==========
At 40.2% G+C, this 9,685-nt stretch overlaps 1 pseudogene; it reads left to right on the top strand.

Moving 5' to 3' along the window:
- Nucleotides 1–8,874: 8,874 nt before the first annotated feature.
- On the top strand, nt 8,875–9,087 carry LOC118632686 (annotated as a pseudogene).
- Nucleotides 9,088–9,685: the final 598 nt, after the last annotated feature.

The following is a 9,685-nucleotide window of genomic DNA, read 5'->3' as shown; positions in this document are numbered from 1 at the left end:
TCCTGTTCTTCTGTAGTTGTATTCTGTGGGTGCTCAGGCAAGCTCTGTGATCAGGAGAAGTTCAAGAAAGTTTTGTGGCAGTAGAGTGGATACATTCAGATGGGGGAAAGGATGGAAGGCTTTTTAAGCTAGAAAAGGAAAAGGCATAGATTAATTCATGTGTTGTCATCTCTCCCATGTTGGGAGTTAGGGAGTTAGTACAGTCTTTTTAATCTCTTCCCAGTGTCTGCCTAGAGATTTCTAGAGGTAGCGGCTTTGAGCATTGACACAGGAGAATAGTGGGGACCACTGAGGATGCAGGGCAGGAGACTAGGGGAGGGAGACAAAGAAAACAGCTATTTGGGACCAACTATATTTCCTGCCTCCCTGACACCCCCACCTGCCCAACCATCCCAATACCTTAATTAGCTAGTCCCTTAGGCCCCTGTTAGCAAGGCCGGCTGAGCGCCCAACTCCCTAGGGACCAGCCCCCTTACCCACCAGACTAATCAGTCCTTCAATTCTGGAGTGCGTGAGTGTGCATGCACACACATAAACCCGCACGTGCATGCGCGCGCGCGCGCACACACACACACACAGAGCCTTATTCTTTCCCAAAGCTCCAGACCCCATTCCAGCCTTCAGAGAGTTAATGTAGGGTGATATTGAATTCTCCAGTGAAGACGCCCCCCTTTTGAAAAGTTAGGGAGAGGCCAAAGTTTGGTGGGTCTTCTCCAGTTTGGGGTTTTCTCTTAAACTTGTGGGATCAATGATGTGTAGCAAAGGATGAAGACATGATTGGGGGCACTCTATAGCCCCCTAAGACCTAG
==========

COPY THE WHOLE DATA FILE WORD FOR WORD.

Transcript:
At 40.2% G+C, this 9,685-nt stretch overlaps 1 pseudogene; it reads left to right on the top strand.

Moving 5' to 3' along the window:
- Nucleotides 1–8,874: 8,874 nt before the first annotated feature.
- On the top strand, nt 8,875–9,087 carry LOC118632686 (annotated as a pseudogene).
- Nucleotides 9,088–9,685: the final 598 nt, after the last annotated feature.

The following is a 9,685-nucleotide window of genomic DNA, read 5'->3' as shown; positions in this document are numbered from 1 at the left end:
TCCTGTTCTTCTGTAGTTGTATTCTGTGGGTGCTCAGGCAAGCTCTGTGATCAGGAGAAGTTCAAGAAAGTTTTGTGGCAGTAGAGTGGATACATTCAGATGGGGGAAAGGATGGAAGGCTTTTTAAGCTAGAAAAGGAAAAGGCATAGATTAATTCATGTGTTGTCATCTCTCCCATGTTGGGAGTTAGGGAGTTAGTACAGTCTTTTTAATCTCTTCCCAGTGTCTGCCTAGAGATTTCTAGAGGTAGCGGCTTTGAGCATTGACACAGGAGAATAGTGGGGACCACTGAGGATGCAGGGCAGGAGACTAGGGGAGGGAGACAAAGAAAACAGCTATTTGGGACCAACTATATTTCCTGCCTCCCTGACACCCCCACCTGCCCAACCATCCCAATACCTTAATTAGCTAGTCCCTTAGGCCCCTGTTAGCAAGGCCGGCTGAGCGCCCAACTCCCTAGGGACCAGCCCCCTTACCCACCAGACTAATCAGTCCTTCAATTCTGGAGTGCGTGAGTGTGCATGCACACACATAAACCCGCACGTGCATGCGCGCGCGCGCGCACACACACACACACAGAGCCTTATTCTTTCCCAAAGCTCCAGACCCCATTCCAGCCTTCAGAGAGTTAATGTAGGGTGATATTGAATTCTCCAGTGAAGACGCCCCCCTTTTGAAAAGTTAGGGAGAGGCCAAAGTTTGGTGGGTCTTCTCCAGTTTGGGGTTTTCTCTTAAACTTGTGGGATCAATGATGTGTAGCAAAGGATGAAGACATGATTGGGGGCACTCTATAGCCCCCTAAGACCTAG